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Original Article Date: Feb 18, 2004
Perhaps you've stumbled upon a new feature in MicroStation V8 2004 Edition and wondered what Annotation Scale is all about. This little article will explain how text sizes are controlled and even has a sample file for you to learn from.
To get a better understanding of how the annotation scale can affect the text in your design file, download and open 181_annotation.zip. This is a simple little map drawn at 1:1 and it's units are set up in metric. The text you see on the map is defined by using Text Styles and the sizes are being controlled by MicroStation's Annotation Scale. All of the elements that you see on the screen reside in the active model...there are no other models being referenced. We'll start by simply taking a tour of this file:From the Models dialog, open Map at 100KNote the size of the text.Now go ahead and explore the remaining models and in each case notice the size of the text.
So, how is this working....it's actually very easy!First of all, MicroStation is using an external resource file called scales.def which is found in the ...\workspace\system\data\ folder. If you open this file with any text editor, you'll notice two columns of information separated by a semi-colon. The left one is the name that will be displayed in the Model Properties dialog, while the right one is the actual scale factor that is used to derive the text sizes.
Let's take a closer look at how scales.def is being used by our sample design file.Navigate back to Map at 100K and go the the Model Properties dialog.Notice Annotation Scale picker field displays the value 1:100000.Similarily, the other models in this file have thier annotation scale set accordingly.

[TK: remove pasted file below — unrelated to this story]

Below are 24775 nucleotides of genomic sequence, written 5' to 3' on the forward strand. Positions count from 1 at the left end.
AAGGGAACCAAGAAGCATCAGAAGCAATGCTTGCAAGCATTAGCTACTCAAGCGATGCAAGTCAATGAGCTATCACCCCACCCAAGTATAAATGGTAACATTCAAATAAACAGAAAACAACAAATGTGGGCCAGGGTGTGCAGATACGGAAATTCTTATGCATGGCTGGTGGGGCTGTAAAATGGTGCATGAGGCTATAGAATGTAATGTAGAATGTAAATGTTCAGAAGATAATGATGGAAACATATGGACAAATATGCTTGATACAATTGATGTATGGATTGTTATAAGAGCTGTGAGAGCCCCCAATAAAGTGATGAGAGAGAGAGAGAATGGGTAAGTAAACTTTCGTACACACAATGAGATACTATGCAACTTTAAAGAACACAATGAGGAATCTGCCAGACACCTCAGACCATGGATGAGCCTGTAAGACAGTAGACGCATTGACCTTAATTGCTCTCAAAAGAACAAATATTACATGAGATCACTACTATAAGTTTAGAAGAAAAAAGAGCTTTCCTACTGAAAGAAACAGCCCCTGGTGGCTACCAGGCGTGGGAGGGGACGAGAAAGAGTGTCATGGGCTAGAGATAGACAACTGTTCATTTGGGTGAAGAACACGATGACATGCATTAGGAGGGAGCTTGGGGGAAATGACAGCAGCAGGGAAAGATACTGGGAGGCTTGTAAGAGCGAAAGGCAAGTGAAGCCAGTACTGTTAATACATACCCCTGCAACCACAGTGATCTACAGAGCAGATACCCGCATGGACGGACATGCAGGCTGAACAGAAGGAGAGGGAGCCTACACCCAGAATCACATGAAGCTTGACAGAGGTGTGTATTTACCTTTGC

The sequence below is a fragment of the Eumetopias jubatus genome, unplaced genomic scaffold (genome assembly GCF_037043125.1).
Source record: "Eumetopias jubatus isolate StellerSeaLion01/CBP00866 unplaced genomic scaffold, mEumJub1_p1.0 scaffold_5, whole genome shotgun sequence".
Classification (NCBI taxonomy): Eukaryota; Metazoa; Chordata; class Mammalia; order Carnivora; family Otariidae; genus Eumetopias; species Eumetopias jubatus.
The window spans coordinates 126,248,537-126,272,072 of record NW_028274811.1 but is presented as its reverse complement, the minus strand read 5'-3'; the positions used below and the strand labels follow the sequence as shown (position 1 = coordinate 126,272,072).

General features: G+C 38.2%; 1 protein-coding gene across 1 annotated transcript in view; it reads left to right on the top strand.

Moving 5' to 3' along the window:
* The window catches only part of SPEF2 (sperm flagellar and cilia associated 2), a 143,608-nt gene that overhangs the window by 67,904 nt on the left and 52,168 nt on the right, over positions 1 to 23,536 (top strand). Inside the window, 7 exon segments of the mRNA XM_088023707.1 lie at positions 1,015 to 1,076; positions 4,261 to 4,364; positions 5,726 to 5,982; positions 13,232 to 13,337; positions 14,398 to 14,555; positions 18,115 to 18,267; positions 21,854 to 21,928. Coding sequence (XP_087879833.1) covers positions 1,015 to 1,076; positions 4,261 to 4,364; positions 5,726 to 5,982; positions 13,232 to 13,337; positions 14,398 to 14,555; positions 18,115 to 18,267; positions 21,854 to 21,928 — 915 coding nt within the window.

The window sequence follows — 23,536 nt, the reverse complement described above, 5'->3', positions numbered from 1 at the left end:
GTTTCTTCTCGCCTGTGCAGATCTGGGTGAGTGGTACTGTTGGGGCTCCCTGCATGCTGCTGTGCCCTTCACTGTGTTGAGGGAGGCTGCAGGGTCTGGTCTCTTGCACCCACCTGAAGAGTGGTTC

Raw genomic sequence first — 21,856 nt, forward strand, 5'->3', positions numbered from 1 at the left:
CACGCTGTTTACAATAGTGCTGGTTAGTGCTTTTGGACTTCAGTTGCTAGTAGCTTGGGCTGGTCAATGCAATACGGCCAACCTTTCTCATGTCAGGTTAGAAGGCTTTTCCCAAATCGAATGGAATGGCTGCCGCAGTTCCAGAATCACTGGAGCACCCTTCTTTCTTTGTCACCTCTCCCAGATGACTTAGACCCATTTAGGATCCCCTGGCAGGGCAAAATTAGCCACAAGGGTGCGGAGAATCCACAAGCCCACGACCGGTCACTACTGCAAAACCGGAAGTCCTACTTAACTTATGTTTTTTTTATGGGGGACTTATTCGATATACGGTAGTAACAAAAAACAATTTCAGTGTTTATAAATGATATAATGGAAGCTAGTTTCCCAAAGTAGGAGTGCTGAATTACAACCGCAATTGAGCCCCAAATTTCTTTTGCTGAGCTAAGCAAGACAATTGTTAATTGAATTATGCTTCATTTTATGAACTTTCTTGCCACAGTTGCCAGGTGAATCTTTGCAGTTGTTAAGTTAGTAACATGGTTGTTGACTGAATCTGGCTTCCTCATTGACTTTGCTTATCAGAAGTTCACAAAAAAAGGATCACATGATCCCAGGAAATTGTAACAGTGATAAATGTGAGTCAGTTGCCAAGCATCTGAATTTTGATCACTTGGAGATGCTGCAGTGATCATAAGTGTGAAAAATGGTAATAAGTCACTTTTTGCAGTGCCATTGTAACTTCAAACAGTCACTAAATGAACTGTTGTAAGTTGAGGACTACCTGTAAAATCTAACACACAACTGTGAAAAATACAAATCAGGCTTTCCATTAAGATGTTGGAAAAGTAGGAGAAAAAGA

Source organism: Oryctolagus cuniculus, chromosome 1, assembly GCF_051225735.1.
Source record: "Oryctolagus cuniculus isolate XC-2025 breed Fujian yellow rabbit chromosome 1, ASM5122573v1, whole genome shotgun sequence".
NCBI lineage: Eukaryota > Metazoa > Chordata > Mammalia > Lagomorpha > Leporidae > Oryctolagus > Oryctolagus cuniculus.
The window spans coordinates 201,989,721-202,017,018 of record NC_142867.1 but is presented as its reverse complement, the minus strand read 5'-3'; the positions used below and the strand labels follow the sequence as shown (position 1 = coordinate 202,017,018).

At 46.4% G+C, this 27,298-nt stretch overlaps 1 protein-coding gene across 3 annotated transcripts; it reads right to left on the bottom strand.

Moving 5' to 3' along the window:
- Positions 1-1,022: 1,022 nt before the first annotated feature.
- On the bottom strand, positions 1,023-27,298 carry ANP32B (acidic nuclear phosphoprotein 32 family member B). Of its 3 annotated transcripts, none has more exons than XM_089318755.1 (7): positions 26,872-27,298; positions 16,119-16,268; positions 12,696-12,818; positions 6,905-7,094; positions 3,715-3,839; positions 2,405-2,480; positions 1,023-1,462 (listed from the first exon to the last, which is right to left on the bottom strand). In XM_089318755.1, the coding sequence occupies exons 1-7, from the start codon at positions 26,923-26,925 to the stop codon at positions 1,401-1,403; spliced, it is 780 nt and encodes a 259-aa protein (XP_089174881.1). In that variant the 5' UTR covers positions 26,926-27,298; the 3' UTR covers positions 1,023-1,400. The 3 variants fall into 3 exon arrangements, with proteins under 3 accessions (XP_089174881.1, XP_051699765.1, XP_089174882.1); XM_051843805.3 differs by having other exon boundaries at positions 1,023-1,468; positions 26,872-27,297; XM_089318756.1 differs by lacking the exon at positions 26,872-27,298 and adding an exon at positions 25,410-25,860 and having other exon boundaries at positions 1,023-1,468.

By poking in the Annotation Scale field you will see a picklist of all of the available scales...and guess where these scales are coming from? If you guessed the left column in scales.def you're absolutly right!
To change the scale of the text in any one of the models, you can simply select an alternate scale from the above picklist. In doing so, you will be asked if you'd like to propegate the new annotation scale to the annotation. Answering Yes will automatically resize the text based on the new scale. On the next page we'll take a look at what's going on behind the scenes.
In order for MicroStation to be able to do the necessary math, you'll want to ensure that the Annotation Scale lock is on.
Now that that's out of the way, do an Element Information on one of the pieces of text above a pipeline. In the Details tab of the resulting dialog you'll find two bits of information.
Just for fun, do an Element Information on some pipeline text in each of the three models and note the different sizes and annotation scales:Map at 50KText Size = 42.5, Annotation Scale = 50000Map at 100K:Text Size = 85, Annotation Scale = 100000Map at 250K:Text Size = 212.5, Annotation Scale = 250000So, the question is now: How does MicroStation figure out the correct text size? Well, go to the Text Styles dialog and navigate to the text style called Pipe.From the General tab, notice the following:
With a little mathematics, we can calculate the final text size in the model as being the text size X scale factor.So....Map at 50K0.000850 x 50000 = 42.5Map at 100K0.000850 x 100000 = 85Map at 250K0.000850 x 250000 = 212.5At this point, you should be able to create a new model and set the desired Annotation Scale. Although you can set the scale after the fact, it's desirable to do so when the model is created.
Once you've created a new model, go ahead and populate it with some text. Then again, you may as well create some of your own text styles and control thier sizes with the Annotation Scale. Have Fun! Final Notes:
AskInga Article #181